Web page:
Call To Action On The Skills Crisis
MUCH as the Kaiser Chiefs had predicted a riot, I predict a labour shortage. OK, I’m not claiming some sort of visionary abilities here. I mean, the notion has already been covered in some detail in CFJ and mentioned in many other areas of the construction press.
The reasons are also pretty well understood but just for the record, I believe some of the main drivers for our sector are as follows: Some fitters found themselves without work during the recession and drifted away from the industry.
During this same period, companies went out of business, fitters retired and there was no particular reason (demand) driving their replacement. And whilst we have lost fitters from one end, companies have also understandably been reluctant to train mature new starters and even more reluctant to take on young apprentices.
But if we are going to move forward, then some of those elements have to change and in many respects it provides us with an opportunity to evaluate what we ideally want. Put another way, what should companies be seeking when they consider employing a fitter?
If being flippant, then I guess you or I could probably simply say ‘someone with experience, who can fit floors’. But the issue with that approach is that it is difficult to prove whether someone is as good as they say they are and it doesn’t give much of an incentive to new and particularly young blood.
So my logic then moves to the following model for the ‘ideal’ fitter, something that can be replicated to suit any starting position and takes a fitter through a recognised career path. This approach ensures that any employer they might work with has some tangible indication of their skills base without doing their own test or taking the high risk leap of faith of simply trying them out on a job.
So, first of all I think all fitters should ideally obtain training (through an apprenticeship for the younger person) and a basic qualification in floorlaying. An NVQ level 2 or through the modern apprenticeship route in Scotland, an SVQ level 3. NVQs are of course available for experienced workers. This then allows fitters to obtain an appropriate CSCS card, renewable every five years, which of course also has a health and safety element.
Whilst CSCS have had some issues in the past, I believe that the recent review provides an opportunity for industry to get behind the scheme and use it to its full potential. i.e. help to ensure that only competent, qualified and safe craftsman work within construction. Those can’t be bad aspirations for our industries fitters, can they?
As an industry we have also lobbied long and hard to be recognised for the skills and expertise that we bring to a project. There is no doubt that ours is a technically demanding sector and technology has and is developing. So it follows that we should ensure that all floorlayers have a formal way in which they can build upon that foundation of the (S)NVQ and stay up to date. Continual professional development or CPD.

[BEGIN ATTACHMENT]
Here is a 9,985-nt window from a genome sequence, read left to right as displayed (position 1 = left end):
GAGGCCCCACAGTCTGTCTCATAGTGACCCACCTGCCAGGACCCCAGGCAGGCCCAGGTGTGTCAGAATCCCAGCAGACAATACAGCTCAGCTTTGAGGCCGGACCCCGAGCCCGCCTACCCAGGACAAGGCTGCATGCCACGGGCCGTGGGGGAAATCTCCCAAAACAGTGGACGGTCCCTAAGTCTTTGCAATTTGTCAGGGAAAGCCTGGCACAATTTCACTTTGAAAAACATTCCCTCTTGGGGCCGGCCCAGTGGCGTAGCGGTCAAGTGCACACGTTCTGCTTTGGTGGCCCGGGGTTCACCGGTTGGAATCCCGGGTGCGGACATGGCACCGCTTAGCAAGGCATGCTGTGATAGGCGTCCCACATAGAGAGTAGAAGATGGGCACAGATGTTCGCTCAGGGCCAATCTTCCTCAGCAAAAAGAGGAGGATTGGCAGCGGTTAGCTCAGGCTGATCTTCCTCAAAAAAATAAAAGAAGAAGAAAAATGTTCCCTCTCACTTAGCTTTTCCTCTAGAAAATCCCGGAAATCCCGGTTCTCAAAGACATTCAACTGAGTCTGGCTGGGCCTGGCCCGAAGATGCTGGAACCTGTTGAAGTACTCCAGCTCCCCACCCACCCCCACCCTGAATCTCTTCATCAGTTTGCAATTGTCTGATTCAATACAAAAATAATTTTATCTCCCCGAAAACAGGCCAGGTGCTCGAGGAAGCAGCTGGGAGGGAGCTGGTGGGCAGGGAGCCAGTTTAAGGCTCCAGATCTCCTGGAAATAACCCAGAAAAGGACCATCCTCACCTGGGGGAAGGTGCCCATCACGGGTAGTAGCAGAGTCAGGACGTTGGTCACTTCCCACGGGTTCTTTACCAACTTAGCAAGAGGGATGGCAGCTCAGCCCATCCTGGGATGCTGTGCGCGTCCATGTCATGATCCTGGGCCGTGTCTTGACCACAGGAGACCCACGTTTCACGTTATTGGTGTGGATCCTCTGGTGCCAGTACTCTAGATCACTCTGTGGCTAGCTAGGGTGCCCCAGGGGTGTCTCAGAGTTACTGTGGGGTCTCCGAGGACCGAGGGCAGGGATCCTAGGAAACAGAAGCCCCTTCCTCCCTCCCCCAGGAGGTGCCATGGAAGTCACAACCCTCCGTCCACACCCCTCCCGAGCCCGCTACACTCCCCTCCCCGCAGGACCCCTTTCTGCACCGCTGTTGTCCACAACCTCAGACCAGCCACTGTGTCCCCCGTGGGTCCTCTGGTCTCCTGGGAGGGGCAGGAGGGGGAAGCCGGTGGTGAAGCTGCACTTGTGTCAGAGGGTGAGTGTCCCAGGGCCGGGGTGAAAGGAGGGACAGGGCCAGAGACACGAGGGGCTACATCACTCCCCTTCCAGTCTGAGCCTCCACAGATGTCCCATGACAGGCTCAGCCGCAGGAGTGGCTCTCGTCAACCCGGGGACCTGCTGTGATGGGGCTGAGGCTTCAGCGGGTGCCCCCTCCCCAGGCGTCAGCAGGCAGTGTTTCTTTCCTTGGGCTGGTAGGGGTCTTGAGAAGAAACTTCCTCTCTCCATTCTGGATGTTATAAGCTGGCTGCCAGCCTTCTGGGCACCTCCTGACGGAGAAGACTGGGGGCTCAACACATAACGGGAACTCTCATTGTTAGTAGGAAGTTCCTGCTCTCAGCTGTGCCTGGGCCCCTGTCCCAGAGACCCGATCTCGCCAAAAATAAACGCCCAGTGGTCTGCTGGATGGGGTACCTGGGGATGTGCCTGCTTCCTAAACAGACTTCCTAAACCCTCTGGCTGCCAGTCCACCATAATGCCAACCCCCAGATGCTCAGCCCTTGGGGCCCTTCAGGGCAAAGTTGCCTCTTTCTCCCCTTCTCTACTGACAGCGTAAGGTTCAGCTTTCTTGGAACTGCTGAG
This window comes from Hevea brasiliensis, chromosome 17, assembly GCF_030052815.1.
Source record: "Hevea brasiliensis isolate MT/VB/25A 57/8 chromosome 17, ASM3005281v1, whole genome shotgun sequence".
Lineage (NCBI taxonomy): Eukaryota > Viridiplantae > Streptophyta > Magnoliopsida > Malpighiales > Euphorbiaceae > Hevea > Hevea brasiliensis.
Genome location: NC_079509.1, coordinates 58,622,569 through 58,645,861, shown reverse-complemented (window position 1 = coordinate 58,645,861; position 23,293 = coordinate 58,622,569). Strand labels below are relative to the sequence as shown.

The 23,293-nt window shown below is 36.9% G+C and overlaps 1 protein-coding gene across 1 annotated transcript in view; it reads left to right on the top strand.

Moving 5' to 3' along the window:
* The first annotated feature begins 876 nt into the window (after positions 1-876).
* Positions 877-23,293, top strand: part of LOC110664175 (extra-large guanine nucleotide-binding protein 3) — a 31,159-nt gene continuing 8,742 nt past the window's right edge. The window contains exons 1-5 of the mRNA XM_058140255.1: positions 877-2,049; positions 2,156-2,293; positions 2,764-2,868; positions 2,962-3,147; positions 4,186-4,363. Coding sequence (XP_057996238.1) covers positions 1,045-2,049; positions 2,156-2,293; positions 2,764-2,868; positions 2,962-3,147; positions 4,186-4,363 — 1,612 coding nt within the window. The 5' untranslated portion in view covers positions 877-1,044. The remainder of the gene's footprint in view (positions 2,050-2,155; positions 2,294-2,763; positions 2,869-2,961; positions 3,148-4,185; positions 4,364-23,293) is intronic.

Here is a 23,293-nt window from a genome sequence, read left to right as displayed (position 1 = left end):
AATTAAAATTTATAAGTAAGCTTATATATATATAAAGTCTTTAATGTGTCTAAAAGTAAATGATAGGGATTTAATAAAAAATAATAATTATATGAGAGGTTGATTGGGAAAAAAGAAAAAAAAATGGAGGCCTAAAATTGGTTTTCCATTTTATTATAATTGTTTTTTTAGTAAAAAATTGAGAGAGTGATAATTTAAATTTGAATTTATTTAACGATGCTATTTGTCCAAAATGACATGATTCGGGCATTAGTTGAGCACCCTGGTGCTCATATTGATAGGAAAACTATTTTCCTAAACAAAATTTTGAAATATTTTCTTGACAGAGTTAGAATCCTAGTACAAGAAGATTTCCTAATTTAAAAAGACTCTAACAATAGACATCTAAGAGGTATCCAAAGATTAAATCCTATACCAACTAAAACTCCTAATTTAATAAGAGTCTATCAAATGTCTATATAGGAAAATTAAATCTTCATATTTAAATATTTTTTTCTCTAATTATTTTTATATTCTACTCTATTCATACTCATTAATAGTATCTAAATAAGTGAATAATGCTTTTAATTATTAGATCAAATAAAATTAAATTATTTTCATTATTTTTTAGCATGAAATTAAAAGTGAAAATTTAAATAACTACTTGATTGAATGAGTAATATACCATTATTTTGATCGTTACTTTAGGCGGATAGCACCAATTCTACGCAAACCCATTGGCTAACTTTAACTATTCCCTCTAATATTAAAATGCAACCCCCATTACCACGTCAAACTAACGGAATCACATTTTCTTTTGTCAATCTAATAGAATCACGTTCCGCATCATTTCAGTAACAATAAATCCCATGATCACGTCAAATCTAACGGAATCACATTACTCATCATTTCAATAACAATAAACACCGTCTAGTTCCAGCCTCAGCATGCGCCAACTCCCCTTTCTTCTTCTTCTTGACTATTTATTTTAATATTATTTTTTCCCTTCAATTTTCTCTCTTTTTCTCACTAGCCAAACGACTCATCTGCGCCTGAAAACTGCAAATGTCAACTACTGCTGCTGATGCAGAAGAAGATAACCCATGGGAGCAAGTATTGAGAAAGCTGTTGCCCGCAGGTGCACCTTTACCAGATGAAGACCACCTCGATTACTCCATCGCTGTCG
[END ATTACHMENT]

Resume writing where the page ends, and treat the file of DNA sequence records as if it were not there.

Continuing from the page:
Many professions do this and the CFA through FITA have developed our QA cards scheme which offers exactly that. Structured CPD for floorlayers that reflects commercial developments and demands. See www.fita.co.uk
The QA card is now well established and indeed has, along with CFA membership for the companies that employ them, been a requirement for all fitters who work on M&S projects since 2009. Specsavers have recently adopted the same approach and many more conversations are current taking place.
As another major step forward, we have been given approval by CSCS for the QA card scheme to be recognised within their smartcard system. Once developed, the intention is that any fitter with a QA card will also have these accreditations visible to clients and employers when their CSCS card is scanned.
We are not a highly regulated industry and there is no doubt that some clients will choose the cheapest option. However, in this increasingly competitive market, it is clear that more and more clients are looking for assurances and added value.
I believe they are increasingly recognising the benefits of working with trade associations, vetted companies, trained and qualified fitters and driving a ‘right first time’ approach to ensure a return on their investment.
As demand grows, the above model provides our sector with an important element to support successful and sustainable businesses and critically, competitively delivering high quality flooring installations using the best technology available. That’s the sort of thing that I feel we should all be aspiring too and are core values of the CFA.
The CFA is a leading trade association representing the Flooring Industry. If you would like an application pack or further information on the benefits of membership, please visit our website: www.cfa.org.uk
T: 0115 941 1126
This article has been reproduced from the Contract Flooring Journal. You can find them at www.contractflooringjournal.co.uk.